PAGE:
Juilia Lockheart, a blind 75 year old woman, requests aid from Dr. King. Many people envisioned Dr. King to be the savior of their time; they would contact him with unrelated requests outside of the non-violent movement in hopes that he could be the remedy to their current issue.

Letter from Rabbi Philip Hiat to MLK

Wednesday, January 30, 1963

Rabbi Philip Hiat, Executive Vice-President of the Synagogue Council of America, invites Dr. King to meet with Jewish religious leaders.

Letter from John A. Bodkin to MLK

Friday, April 7, 1967

John Bodkin writes Dr. King regarding the speech Dr. King delivered at Riverside Baptist Church in New York detailing his views on the war in Vietnam.

Letter from Bob Abel to MLK

In this letter Bob Abel encloses a contribution from a friend in England to Dr. King while also commenting on Vietnam and the link to Civil Rights.

Letter from Richard W. Boone

Saturday, October 29, 1966

The Child Development Group of Mississippi is being terminated by the Office of Economic Opportunity. This is not because the program isn't valid but because it would disturb the balance of politics in Mississippi. Klein and Saks, Inc. has helped keep the program alive. The goal of the program was to provide education, medical assistance, and nourishment for preschool children and their families.

Sermon Outline Notes - MLK

This document is an outline handwritten by Dr. King, who frequently wrote such outlines as a precursor to a sermon. The topic centers on man's talent and his reasons for using--or more importantly, not using--that talent.

SCLC News Release - MLK Statement on Continued Racial Violence in Alabama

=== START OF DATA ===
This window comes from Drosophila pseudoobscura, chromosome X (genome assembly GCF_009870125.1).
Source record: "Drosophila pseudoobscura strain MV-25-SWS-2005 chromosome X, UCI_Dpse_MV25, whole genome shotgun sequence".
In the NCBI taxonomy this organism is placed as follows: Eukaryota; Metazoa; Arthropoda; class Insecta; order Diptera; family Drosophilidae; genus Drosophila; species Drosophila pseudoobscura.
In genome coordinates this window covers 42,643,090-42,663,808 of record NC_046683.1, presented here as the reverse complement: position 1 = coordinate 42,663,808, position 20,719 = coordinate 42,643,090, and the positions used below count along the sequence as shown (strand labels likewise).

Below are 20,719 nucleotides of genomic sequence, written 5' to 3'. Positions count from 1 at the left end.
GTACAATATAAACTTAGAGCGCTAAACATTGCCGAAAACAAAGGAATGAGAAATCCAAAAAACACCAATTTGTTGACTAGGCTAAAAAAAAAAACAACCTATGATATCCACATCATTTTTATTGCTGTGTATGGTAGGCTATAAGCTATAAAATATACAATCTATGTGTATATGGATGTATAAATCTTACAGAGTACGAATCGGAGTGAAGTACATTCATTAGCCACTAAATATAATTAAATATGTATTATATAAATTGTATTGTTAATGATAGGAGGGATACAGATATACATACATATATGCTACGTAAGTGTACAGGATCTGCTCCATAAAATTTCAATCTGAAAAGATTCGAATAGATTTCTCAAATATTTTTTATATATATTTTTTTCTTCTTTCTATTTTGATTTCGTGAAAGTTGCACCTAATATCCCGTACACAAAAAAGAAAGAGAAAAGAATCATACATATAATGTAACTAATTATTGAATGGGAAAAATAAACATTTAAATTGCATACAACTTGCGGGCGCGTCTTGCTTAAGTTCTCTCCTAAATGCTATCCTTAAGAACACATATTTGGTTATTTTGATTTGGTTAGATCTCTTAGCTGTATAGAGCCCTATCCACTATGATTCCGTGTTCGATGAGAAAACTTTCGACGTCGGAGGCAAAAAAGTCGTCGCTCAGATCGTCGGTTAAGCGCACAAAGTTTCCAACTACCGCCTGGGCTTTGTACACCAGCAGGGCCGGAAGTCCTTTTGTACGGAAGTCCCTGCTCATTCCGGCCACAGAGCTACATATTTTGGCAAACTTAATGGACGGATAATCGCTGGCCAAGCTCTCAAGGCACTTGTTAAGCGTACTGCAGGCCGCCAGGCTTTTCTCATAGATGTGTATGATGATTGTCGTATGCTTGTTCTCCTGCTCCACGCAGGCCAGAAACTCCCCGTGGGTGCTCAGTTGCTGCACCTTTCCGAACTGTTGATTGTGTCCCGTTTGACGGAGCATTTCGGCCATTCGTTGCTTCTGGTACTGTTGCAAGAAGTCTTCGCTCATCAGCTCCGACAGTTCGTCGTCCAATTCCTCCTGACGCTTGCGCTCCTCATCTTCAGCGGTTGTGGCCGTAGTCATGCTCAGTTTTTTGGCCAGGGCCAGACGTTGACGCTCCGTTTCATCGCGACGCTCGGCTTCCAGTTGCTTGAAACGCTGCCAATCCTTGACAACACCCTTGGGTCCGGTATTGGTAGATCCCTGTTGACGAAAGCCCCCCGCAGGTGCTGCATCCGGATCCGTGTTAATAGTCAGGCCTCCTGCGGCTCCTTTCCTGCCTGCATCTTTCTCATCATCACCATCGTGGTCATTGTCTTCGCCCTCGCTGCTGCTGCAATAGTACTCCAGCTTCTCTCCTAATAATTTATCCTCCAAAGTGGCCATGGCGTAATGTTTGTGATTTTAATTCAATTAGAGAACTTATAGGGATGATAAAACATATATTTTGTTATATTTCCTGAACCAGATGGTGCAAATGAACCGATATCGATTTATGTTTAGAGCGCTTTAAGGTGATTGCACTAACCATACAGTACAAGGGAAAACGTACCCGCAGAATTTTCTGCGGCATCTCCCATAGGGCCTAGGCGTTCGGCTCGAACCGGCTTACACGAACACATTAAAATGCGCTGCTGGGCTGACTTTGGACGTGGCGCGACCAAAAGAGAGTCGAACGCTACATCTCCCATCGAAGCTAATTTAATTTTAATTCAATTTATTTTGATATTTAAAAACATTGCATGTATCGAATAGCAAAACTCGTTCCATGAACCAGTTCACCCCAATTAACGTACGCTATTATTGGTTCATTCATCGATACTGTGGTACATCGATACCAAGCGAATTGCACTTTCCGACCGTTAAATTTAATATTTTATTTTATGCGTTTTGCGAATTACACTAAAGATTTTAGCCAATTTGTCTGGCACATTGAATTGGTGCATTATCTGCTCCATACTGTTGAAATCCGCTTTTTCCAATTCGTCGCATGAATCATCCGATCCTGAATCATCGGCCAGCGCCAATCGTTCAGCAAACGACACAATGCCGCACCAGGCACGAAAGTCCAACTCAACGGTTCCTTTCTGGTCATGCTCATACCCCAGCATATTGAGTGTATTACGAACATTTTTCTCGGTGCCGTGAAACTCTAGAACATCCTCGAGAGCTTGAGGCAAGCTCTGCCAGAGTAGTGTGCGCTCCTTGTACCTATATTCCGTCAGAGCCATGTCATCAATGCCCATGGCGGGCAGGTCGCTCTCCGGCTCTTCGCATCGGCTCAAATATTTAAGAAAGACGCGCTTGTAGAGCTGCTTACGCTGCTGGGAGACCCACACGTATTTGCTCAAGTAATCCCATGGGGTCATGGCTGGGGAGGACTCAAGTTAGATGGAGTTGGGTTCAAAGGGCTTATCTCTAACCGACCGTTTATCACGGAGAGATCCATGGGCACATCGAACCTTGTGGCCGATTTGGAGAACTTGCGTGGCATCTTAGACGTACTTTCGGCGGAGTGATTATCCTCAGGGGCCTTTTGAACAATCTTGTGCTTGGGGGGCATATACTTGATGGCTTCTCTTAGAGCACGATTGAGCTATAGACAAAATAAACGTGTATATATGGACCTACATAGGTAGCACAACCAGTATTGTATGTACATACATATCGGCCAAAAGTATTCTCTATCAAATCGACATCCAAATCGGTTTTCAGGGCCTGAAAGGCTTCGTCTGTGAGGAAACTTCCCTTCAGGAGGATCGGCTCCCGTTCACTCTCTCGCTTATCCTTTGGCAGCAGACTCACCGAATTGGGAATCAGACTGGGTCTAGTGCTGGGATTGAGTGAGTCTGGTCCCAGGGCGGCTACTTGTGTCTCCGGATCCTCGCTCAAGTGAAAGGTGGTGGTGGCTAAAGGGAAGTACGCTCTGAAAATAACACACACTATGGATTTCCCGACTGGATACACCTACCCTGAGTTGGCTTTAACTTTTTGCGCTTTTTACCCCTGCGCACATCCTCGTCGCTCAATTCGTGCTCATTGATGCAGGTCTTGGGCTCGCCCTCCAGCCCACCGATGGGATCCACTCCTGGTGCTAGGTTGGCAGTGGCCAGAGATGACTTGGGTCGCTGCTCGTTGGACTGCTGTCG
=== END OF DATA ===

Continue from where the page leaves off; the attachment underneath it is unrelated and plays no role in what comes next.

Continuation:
Tuesday, February 22, 1966

This 1966 SCLC news release contains a statement from Dr. King concerning further racial violence in Birmingham, Alabama and the need for prompt action.

Sin

Dr. King notes that Genesis 5:24, 6:9 and 6:22 make it clear that sin is not universal.

Letter from Annis Pratt to MLK

Saturday, January 13, 1968

Professor Annis Pratt of Spelman College writes about her support for the proposed Poor People's Campaign. She suggests that the problems traditionally associated with race may be more economic in nature, and encloses a check from her husband and herself for the march.

Our God is Able

Sunday, January 4, 1953

Reverend Frederick M. Meek retells a story in the New Testament about a civilization and their journey to discover that God is able.

Letter from C.B. Atkins to MLK

Tuesday, June 12, 1962

In this document the writer thanks Dr. King for meeting with him concerning the proposed "Martin King album" and television series. The writer encloses a memorandum on consumer information and requests King's travel schedule.

Letter from Student Michael Chernoby to MLK